Women travellers generally regard subequatorial Africa as one of the safest places to travel alone anywhere in the world. Mozambique in particular poses few if any risks specific to female travellers. It is reasonable to expect a fair bit of flirting and the odd direct proposition, especially if you mingle in local bars, but a firm ‘no’ should be enough to defuse any potential situation. To be fair to Mozambican men, you can expect the same sort of thing in any country, and – probably with a far greater degree of persistence – from many male travellers.
Sub-equatorial Africa is often regarded as one of the safest places in the world for women to travel on their own.
Presumably as a result of Frelimo’s feminist leanings, Mozambican women tend to dress and behave far less conservatively than their counterparts in neighbouring countries. You will often see evidently ‘respectable’ women drinking in bars and smoking on the street, behaviour that is seen as the preserve of males and prostitutes in many other parts of East and southern Africa.
As for dress codes, Muslims in Mozambique seem far less orthodox than in some other African countries, but overly revealing clothes will undoubtedly attract the attention of males. Tampons are not readily available in smaller towns, though you should be able to locate them in Beira and Maputo. If you’re travelling in out-of-the-way places, it’s advisable to carry enough to see you through to the next time you’ll be in a large city, bearing in mind that travelling in the tropics can sometimes cause women to have heavier or more regular periods than they would at home.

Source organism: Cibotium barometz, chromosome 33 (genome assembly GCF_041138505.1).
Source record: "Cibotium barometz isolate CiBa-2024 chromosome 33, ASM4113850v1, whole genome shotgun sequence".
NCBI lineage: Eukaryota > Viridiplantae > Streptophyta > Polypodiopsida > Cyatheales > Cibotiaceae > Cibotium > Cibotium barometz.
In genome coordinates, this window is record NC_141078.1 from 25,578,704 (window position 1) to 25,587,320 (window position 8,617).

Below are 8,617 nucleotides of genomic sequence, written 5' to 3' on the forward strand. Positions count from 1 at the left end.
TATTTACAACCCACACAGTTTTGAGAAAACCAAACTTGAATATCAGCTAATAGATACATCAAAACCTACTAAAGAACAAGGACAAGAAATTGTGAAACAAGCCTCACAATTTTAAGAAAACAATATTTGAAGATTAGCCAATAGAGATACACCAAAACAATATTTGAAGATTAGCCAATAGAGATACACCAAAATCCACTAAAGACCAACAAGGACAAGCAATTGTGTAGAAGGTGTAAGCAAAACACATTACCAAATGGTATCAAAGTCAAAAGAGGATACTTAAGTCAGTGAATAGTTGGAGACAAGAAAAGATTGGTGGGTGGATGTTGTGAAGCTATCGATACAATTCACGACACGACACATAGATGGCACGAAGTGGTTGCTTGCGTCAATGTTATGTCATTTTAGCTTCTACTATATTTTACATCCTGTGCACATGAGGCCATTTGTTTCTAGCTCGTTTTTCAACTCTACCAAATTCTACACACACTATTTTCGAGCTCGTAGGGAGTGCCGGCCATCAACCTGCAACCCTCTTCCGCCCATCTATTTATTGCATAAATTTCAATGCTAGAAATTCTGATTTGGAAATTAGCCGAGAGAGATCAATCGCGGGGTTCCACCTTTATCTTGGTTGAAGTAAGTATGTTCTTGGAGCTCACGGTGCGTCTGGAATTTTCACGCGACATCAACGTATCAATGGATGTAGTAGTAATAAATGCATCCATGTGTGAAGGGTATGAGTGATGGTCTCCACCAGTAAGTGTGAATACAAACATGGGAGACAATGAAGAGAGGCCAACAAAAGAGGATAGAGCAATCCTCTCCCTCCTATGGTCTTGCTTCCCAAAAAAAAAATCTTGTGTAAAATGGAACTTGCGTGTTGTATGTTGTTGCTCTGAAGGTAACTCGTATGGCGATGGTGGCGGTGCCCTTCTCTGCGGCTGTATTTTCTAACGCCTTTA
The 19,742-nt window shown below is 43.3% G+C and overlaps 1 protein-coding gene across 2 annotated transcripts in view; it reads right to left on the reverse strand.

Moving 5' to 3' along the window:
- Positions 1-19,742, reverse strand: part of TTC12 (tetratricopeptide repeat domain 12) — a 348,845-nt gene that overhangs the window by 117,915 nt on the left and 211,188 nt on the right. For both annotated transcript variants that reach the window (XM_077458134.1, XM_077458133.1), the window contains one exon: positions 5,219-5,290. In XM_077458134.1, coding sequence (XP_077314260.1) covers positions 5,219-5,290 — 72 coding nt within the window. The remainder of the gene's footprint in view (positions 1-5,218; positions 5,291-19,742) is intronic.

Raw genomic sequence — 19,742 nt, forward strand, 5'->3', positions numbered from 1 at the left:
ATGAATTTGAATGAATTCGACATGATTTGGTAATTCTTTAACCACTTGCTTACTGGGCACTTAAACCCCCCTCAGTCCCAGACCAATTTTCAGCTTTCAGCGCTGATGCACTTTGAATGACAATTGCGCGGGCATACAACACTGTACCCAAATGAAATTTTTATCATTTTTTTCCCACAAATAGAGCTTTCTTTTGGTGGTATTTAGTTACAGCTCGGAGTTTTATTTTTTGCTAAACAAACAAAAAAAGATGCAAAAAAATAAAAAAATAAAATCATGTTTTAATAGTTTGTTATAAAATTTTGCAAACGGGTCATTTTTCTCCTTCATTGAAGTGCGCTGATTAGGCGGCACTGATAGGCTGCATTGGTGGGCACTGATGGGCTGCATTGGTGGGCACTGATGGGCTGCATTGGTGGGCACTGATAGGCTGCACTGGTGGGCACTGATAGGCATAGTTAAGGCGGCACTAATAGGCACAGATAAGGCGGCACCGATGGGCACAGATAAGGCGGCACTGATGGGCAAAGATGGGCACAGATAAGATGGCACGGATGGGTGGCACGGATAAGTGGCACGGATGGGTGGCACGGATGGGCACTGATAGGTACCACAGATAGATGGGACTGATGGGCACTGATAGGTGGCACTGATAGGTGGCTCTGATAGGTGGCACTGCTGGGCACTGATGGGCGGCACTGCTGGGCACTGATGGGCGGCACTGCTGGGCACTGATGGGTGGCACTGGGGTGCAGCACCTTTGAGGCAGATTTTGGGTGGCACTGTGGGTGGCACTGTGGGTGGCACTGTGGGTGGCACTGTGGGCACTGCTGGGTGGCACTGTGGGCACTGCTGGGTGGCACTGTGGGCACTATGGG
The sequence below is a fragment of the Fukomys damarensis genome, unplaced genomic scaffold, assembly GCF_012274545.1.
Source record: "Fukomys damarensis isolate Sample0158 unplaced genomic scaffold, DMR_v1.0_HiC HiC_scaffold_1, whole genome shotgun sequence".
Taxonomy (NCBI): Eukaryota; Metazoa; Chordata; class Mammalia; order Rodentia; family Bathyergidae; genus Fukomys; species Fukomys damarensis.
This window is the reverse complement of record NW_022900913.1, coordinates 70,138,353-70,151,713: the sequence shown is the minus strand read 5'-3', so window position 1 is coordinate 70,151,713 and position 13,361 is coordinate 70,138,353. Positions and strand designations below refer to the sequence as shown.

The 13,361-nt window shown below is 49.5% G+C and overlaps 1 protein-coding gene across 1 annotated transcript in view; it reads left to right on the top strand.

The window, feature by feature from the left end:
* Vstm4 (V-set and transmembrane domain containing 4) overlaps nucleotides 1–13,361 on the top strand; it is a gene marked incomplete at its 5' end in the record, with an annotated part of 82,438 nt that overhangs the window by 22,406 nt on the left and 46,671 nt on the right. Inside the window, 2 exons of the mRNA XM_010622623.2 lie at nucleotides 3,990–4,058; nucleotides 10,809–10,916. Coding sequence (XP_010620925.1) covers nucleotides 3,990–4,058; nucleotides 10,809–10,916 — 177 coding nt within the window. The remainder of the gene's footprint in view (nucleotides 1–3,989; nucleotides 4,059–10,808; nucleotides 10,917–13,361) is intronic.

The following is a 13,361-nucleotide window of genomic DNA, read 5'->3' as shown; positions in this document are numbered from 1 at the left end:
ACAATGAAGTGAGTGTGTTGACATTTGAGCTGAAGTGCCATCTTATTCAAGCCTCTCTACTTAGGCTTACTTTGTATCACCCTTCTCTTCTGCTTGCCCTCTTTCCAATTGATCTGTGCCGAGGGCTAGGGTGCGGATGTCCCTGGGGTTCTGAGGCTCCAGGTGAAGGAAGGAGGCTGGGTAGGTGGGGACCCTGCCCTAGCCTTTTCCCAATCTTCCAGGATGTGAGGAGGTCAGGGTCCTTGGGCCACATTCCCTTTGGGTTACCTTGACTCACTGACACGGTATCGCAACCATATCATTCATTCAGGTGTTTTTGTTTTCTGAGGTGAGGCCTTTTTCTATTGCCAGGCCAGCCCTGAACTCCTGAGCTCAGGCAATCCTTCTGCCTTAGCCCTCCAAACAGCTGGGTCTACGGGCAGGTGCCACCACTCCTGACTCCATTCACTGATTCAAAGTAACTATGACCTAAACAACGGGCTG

Unlike some of its neighbouring African countries, homosexuality is now legal in Mozambique. As of June 2015, Mozambique became the 12th African country to decriminalise homosexuality. As such, while it is legal, that isn’t to say that the overall attitude towards homosexuality has changed, but travellers are unlikely to encounter any problems. The Mozambique Association for Sexual Minority Rights (LAMBDA) has been active in the country (albeit unregistered) since 2006. For more information and details of social events, visit their website or Facebook page.
Travellers with disabilities
Mozambique’s idyllic coastal resorts and stunning colonial architecture are, by their very nature, relatively inaccessible. Soft sand, pot-holed pavements and steep stone stairways are certain wheelchair stoppers, and will challenge even those with fewer mobility problems. However, if you are well organised, prepared to compromise, and can put up with some hardship, then a rewarding visit is quite possible.
The UK’s gov.uk website provides general advice and practical information for travellers with a disability (and their companions) preparing for overseas travel.
(Photo: Rough terrain and rocky beaches such as this one at Sodwana Bay Nature Reserve pose difficulties to travellers with disabilities © PhotoSky, Shutterstock)
Travelling with children
The south coast has several resort areas – Bilene, Ponta do Ouro, Xai-Xai, Tofo and Vilankulo among them – whose main high-season clientele comprises South African families containing children of all ages.
However, while there is no obstacle to visiting these places with children, it should be noted that most South African visitors focus strongly on fishing and other marine activities, usually bringing all their own gear, and there are few public facilities aimed at youngsters. The rest of Mozambique offers quite challenging travel conditions, and lacks child-specific facilities, so it should only be attempted with children who have experienced (and enjoyed) travel in more mainstream destinations.